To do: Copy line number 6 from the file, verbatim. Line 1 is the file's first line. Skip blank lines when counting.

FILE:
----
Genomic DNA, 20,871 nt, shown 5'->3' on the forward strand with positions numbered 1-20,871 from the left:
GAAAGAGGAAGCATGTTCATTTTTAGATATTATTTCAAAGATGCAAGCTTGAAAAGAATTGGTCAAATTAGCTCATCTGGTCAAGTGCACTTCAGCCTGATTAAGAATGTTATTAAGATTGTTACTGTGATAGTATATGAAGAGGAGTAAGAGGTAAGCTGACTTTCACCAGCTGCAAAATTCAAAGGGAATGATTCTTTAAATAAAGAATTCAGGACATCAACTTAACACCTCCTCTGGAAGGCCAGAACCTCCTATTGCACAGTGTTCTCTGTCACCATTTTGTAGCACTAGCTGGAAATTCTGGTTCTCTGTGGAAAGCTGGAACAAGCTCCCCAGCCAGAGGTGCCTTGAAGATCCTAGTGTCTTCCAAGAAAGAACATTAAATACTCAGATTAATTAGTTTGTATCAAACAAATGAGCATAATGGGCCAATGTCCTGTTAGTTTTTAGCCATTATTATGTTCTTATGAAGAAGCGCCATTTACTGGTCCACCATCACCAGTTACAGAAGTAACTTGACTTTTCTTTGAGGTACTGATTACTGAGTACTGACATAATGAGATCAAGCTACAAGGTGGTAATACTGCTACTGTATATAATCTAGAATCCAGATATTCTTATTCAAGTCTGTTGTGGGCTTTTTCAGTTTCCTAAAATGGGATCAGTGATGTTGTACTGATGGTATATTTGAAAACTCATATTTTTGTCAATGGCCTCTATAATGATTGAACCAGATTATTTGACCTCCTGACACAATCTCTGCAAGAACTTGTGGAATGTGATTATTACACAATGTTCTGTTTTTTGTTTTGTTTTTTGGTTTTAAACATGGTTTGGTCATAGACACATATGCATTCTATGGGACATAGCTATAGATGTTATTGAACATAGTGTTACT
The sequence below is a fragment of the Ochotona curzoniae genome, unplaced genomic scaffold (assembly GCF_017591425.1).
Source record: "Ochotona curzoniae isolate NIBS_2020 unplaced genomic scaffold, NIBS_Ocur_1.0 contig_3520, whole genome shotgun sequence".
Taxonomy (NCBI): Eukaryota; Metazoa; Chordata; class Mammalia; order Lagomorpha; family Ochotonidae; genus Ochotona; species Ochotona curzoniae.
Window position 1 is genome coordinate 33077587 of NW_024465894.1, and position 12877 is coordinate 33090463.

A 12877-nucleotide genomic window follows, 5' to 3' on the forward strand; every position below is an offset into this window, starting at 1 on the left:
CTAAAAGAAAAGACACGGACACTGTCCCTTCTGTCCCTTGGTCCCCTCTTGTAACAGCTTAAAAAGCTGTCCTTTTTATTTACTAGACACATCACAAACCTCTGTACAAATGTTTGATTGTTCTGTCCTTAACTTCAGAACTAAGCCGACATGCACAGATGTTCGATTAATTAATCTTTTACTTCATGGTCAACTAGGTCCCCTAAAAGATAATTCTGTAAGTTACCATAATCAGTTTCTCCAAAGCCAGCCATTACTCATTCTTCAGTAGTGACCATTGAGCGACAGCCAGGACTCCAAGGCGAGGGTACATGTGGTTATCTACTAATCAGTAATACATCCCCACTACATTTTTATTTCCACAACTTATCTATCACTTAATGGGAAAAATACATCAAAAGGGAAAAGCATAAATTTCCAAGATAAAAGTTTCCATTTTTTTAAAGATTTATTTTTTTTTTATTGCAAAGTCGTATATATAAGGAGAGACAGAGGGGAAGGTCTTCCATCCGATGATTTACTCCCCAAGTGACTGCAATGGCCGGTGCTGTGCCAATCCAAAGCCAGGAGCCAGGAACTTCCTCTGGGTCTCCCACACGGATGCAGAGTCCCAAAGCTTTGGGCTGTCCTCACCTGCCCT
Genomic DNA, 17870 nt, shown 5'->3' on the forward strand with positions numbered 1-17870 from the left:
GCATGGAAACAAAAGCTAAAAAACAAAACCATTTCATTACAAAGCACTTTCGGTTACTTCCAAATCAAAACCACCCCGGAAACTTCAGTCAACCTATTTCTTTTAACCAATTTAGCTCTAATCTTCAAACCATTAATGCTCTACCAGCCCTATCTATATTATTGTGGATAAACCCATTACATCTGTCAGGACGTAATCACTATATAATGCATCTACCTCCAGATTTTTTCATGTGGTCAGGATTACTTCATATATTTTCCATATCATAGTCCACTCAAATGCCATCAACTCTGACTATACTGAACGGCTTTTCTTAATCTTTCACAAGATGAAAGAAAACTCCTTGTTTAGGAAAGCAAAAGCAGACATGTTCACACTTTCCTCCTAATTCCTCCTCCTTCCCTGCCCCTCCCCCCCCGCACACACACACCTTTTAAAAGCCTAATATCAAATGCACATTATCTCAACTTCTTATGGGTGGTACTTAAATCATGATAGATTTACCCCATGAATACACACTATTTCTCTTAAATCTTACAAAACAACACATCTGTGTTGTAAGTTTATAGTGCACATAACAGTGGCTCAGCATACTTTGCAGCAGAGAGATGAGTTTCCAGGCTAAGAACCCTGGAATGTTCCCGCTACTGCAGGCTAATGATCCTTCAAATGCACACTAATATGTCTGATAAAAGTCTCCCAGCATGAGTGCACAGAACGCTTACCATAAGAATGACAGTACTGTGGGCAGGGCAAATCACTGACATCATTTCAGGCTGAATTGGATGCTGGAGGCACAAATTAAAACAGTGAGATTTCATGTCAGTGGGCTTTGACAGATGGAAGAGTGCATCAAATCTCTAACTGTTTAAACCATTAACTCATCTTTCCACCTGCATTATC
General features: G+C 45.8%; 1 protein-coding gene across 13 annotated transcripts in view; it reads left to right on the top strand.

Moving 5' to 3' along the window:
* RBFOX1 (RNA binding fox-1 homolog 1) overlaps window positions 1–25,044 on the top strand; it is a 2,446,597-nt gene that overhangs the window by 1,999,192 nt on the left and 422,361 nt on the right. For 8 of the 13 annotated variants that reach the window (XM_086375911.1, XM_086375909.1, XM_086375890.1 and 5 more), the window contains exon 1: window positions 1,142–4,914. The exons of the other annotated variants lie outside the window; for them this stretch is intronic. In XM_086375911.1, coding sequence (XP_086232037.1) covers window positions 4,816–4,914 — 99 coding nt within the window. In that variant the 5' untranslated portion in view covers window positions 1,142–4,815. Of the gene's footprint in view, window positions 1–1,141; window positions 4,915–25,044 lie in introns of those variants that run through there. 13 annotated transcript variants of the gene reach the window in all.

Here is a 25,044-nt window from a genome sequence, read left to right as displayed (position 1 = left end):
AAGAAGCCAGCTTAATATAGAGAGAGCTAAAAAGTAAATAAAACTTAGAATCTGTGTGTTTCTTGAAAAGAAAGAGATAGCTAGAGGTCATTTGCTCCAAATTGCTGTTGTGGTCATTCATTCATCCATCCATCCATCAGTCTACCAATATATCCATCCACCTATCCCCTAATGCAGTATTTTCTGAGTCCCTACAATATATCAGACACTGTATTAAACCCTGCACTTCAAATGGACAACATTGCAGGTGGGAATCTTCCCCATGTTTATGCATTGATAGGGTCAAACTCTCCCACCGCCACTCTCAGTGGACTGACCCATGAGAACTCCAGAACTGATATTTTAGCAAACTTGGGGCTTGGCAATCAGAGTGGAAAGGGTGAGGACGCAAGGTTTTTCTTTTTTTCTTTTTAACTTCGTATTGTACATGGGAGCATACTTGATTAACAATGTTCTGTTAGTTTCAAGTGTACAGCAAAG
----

Window position 1 is genome coordinate 33077587 of NW_024465894.1, and position 12877 is coordinate 33090463.